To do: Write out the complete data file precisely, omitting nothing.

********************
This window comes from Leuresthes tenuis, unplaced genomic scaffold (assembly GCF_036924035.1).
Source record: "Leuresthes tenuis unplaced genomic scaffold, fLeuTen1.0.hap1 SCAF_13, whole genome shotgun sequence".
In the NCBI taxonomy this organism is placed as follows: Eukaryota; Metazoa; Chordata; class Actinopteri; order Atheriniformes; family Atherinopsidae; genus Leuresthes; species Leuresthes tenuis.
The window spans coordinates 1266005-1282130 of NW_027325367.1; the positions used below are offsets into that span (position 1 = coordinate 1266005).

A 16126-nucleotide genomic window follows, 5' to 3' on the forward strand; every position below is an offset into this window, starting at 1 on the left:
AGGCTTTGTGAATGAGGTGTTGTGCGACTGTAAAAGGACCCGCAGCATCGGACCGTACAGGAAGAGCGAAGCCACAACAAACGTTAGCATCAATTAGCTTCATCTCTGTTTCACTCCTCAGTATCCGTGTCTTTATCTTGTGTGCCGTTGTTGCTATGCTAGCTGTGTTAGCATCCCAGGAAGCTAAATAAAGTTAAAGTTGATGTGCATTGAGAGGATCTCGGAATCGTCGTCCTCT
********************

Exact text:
This window comes from Leuresthes tenuis, unplaced genomic scaffold (assembly GCF_036924035.1).
Source record: "Leuresthes tenuis unplaced genomic scaffold, fLeuTen1.0.hap1 SCAF_13, whole genome shotgun sequence".
In the NCBI taxonomy this organism is placed as follows: Eukaryota; Metazoa; Chordata; class Actinopteri; order Atheriniformes; family Atherinopsidae; genus Leuresthes; species Leuresthes tenuis.
The window spans coordinates 1266005-1282130 of NW_027325367.1; the positions used below are offsets into that span (position 1 = coordinate 1266005).

A 16126-nucleotide genomic window follows, 5' to 3' on the forward strand; every position below is an offset into this window, starting at 1 on the left:
AGGCTTTGTGAATGAGGTGTTGTGCGACTGTAAAAGGACCCGCAGCATCGGACCGTACAGGAAGAGCGAAGCCACAACAAACGTTAGCATCAATTAGCTTCATCTCTGTTTCACTCCTCAGTATCCGTGTCTTTATCTTGTGTGCCGTTGTTGCTATGCTAGCTGTGTTAGCATCCCAGGAAGCTAAATAAAGTTAAAGTTGATGTGCATTGAGAGGATCTCGGAATCGTCGTCCTCT